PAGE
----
Effective April 1, 2011, the Government of Canada Department of Fisheries and Oceans (DFO) instituted a change in its licensing policy for Atlantic Canada's inshore fishery. Eligible licence holders may now voluntarily apply to have some or all of their licences re-issued to a wholly-owned company. A wholly-owned company is defined as a private Canadian corporation where all the voting and nonvoting shares are issued to one individual (in this case, the current licence holder).
To transfer an eligible licence to a wholly-owned company the transfer request must be made in writing, and must include the following:
- A copy of the Certificate of Incorporation of the company which shows the company's registration number and its official name;
- A certificate from legal counsel or a registered professional accountant that verifies all voting and non-voting shares have been issued to (and are controlled by) the current licence holder (this may also take the form of a sworn affidavit);
- A declaration by the individual who holds 100 per cent of the shares of the company which states that the company has not entered into a controlling agreement as defined by DFO's policy on Preserving the Independence of the Inshore Fleet in Canada's Atlantic Fisheries (PIIFCAF). A controlling agreement is defined as an agreement between the licence holder and another person or entity that would influence the licence holder's decision to request a licence transfer. This declaration must be signed by the individual, in his or her capacity as a corporate officer, at a DFO office and witnessed by a DFO employee.
- The 100 per cent controlling shareholder must meet the independent core eligibility criteria as defined by PIIFCAF. Once the licence holder brings the above information to their local area licensing administrator, it will take approximately 30 days for DFO to process the transfer request. DFO has stated that privileges currently available to independent core fishers (such as buddying-up or a stacking agreement) will also be available to the wholly-owned company.
It is important to note that the wholly-owned company will be subject to DFO's owner operator policy and the fleet separation policies. The owner operator policy states that the owner of the company being issued the licence(s) will be required to fi sh the licence(s) personally. Under the fleet separation policies, in order to be issued an inshore licence, the company must be a private corporation within the meaning of Canadian law, and all voting and non-voting shares must be issued to an individual who meets the Independent Core criteria in PIIFCAF.
This new policy has many potential benefits for inshore fish harvesters. The Supreme Court of Canada decision in Saulnier (Receiver of) v. Royal Bank of Canada, 2008 SCC 58, states that a fishing licence is property for certain purposes. Taken together, the Saulnier decision and this new policy resolved much of the uncertainty surrounding tax issues for corporate owned fishing licences. Further, in July 2011, Canada Revenue Agency (CRA) issued guidelines for the income tax treatment of transactions involving the transfer of inshore licences. Essentially, for licences sold on or before May 1, 2006, the sale is taxable as a capital gain or eligible capital property, depending on use by the purchaser. For licences sold after May 1, 2006, the sale is taxable as eligible capital property.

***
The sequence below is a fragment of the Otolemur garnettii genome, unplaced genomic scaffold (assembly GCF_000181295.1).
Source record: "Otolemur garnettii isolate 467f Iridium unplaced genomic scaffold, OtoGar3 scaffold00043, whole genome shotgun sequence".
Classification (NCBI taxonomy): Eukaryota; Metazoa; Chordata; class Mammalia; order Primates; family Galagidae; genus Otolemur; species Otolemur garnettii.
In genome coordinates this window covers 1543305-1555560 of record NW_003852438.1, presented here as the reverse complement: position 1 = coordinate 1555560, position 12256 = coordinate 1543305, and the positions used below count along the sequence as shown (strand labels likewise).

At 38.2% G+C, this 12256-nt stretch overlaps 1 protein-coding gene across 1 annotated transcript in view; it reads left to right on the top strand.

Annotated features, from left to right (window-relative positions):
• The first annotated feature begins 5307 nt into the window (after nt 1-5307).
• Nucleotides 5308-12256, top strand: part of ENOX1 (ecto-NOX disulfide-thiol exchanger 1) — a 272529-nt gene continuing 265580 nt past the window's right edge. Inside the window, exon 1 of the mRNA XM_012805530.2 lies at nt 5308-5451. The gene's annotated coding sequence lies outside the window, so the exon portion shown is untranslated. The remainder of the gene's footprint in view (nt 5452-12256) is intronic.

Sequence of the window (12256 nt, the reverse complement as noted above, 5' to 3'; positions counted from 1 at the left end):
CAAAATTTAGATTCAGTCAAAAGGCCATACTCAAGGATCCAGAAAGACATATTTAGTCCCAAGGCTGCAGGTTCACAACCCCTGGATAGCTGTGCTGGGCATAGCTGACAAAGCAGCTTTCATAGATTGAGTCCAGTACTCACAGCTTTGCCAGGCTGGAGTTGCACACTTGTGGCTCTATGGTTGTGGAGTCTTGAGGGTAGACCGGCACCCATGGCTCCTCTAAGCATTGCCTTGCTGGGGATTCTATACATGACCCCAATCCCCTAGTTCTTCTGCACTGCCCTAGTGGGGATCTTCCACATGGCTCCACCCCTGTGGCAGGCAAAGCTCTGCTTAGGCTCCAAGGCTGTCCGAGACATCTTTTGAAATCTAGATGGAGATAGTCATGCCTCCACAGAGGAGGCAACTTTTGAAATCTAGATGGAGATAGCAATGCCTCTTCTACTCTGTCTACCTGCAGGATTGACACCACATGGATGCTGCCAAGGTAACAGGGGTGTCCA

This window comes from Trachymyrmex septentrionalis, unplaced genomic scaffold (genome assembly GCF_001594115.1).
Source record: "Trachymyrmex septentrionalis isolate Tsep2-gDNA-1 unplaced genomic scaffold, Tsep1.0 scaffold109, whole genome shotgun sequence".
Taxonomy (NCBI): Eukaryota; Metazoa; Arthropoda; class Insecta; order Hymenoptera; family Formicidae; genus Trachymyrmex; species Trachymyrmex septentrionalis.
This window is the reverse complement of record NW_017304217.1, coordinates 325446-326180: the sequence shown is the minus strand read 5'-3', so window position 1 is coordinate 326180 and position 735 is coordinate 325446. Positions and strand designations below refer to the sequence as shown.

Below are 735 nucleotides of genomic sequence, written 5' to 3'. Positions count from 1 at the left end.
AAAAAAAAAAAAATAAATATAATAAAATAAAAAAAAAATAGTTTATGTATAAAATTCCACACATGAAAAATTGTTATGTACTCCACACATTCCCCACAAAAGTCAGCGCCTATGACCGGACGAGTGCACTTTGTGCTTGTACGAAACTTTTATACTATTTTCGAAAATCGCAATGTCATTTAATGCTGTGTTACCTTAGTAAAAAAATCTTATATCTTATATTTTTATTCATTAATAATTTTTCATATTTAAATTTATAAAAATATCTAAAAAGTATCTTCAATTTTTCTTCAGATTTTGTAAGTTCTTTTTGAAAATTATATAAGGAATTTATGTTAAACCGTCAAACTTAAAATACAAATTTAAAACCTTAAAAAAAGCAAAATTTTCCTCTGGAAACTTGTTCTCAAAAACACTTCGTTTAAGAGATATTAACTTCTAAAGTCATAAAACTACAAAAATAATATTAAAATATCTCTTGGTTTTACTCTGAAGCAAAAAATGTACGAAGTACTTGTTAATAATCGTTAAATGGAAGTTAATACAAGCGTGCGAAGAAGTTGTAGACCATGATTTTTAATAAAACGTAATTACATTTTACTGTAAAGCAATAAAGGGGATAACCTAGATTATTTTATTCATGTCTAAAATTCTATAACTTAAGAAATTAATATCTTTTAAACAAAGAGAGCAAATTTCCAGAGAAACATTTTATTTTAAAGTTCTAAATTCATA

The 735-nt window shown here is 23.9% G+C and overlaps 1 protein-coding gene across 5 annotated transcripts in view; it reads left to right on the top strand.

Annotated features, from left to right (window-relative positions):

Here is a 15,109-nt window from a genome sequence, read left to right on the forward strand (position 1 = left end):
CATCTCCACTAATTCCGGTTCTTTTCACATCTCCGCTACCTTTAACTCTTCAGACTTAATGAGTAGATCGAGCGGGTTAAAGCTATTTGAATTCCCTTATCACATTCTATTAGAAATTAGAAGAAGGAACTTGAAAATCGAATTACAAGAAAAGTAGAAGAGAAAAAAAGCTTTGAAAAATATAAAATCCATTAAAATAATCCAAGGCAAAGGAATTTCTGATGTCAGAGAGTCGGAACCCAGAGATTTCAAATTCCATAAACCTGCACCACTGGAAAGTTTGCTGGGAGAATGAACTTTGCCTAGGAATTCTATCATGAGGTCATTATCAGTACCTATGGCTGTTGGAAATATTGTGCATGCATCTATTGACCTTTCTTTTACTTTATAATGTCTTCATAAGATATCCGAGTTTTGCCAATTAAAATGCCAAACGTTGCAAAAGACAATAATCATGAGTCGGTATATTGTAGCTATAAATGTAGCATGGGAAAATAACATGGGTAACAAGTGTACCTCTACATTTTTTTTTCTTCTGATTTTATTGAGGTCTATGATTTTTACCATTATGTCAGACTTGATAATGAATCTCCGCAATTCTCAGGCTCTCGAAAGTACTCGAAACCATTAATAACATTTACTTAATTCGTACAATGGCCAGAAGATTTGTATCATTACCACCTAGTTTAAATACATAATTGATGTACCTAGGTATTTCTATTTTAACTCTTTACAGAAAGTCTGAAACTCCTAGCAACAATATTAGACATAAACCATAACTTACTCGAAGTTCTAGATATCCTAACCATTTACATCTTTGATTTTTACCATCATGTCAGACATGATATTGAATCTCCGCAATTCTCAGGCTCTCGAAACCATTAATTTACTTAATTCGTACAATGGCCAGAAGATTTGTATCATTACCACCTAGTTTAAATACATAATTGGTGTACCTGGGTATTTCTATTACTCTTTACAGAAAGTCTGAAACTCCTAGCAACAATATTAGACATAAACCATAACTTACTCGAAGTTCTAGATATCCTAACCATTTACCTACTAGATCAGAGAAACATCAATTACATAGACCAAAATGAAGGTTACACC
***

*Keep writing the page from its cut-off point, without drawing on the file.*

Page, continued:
Thus, inshore harvesters in Atlantic Canada who transferred their licences to family-owned companies before April 1, 2011 should seek professional advice as to whether or not the transaction would result in significant tax liabilities. CRA will permit you to un wind an offending transaction, but there may be implications for doing so.
Inshore harvesters in Atlantic Canada who have yet to transfer their licences to wholly owned companies and who have not fully utilized their capital gains exemptions should seek professional advice as to how they might access the exemptions.
An additional benefit to holding inshore licences in a company is that it is easier to sell a fishing enterprise if all the enterprise assets (including the licence(s)) are held in a company. Another key benefit relates to tax rates. As a corporation, the fish harvester can access low corporate tax rates on the first $400,000 of business income. Still, another advantage may be the ability to raise more capital through a corporation, rather than as an individual. This structure may also be more appealing in situations where there is significant debt financing such as financing the acquisition of a licence.
A major criticism of the new policy is that it only allows for transfers to the specific corporate structure of a wholly-owned company. As a wholly-owned company, other family members would not be shareholders, and this could have a negative impact on estate planning and income splitting.
The new policy also raises questions relating to the validity of existing trust arrangements where the corporation is not wholly-owned by the independent core licence holder. Further, any change in the ownership structure of the company could impact upon eligibility to hold a licence. Since all the voting and non-voting shares are issued to one individual, if he or she plans to transfer the business or alter the corporate structure, it is important that the harvester obtain professional advice to ensure that the company will remain eligible to hold licences after the transfer or restructuring.
The content of this article is intended to provide a general guide to the subject matter. Specialist advice should be sought about your specific circumstances.